Thursday, May 24, 2012

Waiting for a Pink Cactus To Bloom

Recently I was thinking about a book that I loved when I was younger --  the beautiful and lyrical "Break of Day" by the French novelist Colette.  Colette was in her mid-fifties when she wrote this book.  Her second marriage had ended and she had bought a house in St. Tropez, when it was still a sleepy fishing village.  The novel's theme is a woman's return to independence as she gathers strength and inspiration from the beauty and peace of her natural surroundings.  The main character  (Colette -- this book is based on her life) quotes a letter that her mother wrote at the age of 76 in response to an invitation to visit her daughter. Although Sidonie would love to see her beloved daughter, she declines to visit and spend a week with her because she is waiting for her rare pink cactus to bloom, an event that only happens every four years.

Sidonie writes,
"I am already a very old woman, and if I went away when my pink cactus is about to flower, I am certain I shouldn't see it flower again."

Colette wrote about her mother, who died the following year,
"Whenever I feel myself inferior to everything about me, threatened by my own mediocrity, frightened by the discovery that a muscle is losing its strength, a desire its power or a pain the keen edge of its bite, I can still hold up my head and say to myself: 'I am the daughter of the woman who wrote that letter.'"

I remember reading this book in my twenties when I moved to Malibu.  I read it during that first summer when I spent every free moment at the beach. Colette's descriptions of the South of France and her Mediterranean summer were seductive and I related to her feelings about the beauty and peace of nature, the beach, her daily rituals and all the sensual delights that she wrote about.  The narrator is in a relationship with a much younger man, and at the same time coming to terms with getting older.  It was an important book for me then and even though I haven't read it for many years, I will never forget how much I loved it.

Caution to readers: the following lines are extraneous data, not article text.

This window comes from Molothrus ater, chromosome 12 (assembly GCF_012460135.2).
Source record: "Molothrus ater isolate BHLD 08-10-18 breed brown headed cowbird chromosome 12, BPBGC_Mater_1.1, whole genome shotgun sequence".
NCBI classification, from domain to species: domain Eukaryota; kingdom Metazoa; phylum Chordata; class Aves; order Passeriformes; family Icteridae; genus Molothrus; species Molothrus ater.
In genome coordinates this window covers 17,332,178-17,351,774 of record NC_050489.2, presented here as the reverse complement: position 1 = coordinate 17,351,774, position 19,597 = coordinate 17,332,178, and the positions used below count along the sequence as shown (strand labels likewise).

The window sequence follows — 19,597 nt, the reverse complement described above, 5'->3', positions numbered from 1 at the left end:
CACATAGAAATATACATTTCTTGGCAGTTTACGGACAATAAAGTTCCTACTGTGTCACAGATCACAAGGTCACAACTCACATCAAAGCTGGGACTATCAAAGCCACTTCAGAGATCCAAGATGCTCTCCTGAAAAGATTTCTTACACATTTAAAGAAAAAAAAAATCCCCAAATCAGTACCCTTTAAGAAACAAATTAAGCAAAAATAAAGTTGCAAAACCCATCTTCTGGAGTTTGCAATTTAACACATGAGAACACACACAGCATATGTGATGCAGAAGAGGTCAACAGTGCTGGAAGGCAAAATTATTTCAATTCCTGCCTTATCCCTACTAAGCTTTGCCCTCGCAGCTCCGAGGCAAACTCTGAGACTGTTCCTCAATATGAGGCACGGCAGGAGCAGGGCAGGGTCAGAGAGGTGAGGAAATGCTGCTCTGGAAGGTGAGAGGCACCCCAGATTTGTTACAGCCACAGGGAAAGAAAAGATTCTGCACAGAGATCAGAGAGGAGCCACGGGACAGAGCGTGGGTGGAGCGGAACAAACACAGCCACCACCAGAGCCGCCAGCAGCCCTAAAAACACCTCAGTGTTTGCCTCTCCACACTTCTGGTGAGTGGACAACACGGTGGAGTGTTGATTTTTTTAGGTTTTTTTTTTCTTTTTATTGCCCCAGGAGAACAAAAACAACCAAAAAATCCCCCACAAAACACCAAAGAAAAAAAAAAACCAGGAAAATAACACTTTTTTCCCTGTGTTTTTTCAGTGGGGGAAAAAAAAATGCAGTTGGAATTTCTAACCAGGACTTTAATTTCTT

My plan is to reread "Break of Day" and find out if I still feel the same way about this book. Since I am now closer in age to the narrator (she is in her fifties) I have a feeling that I will  respond in a different way.  I am sure that I will still love the beauty of the writing and the sense of place that Colette establishes --  the lush descriptions of the coast and the sea, the earthy foods, the warmth of the sun, and the pleasures of life in the south of France.  But now I may understand better the narrator's empathy with her mother's response to the invitation -- her decision to stay home and wait for her cactus plant to flower.  It should be a lovely journey to find out.   This is a beautiful book about a mother-daughter relationship and when I told my daughters about it, they asked me to get them a copy.

Have you read this book?  Have you returned to books that you loved when you were younger and discovered that you reacted differently when you were older?  The way we relate to books is often an indicator of where we are in life.

I went to the Huntington Library in Pasadena on Monday with some friends to see the gardens.  Some inner compass must have steered me there because the first place we went was the beautiful and evocative Desert Garden. As we wandered through this wonderful retreat, I paid close attention to the flowering cacti.  They reminded me of Colette.  In fact, the entire garden could have been in the South of France.  Isn't it funny how connected our experiences can be -- thinking about Colette and a flowering cactus led me to a walk through this garden filled with flowering cacti.  And there was such beauty there!  I can understand waiting for a cactus to bloom.


  1. Hello Sunday,

    Are you sure that you are not a professional book critic? I have not read this piece of work by Colette, from your review it seems to be a book I would enjoy, I have it on my list!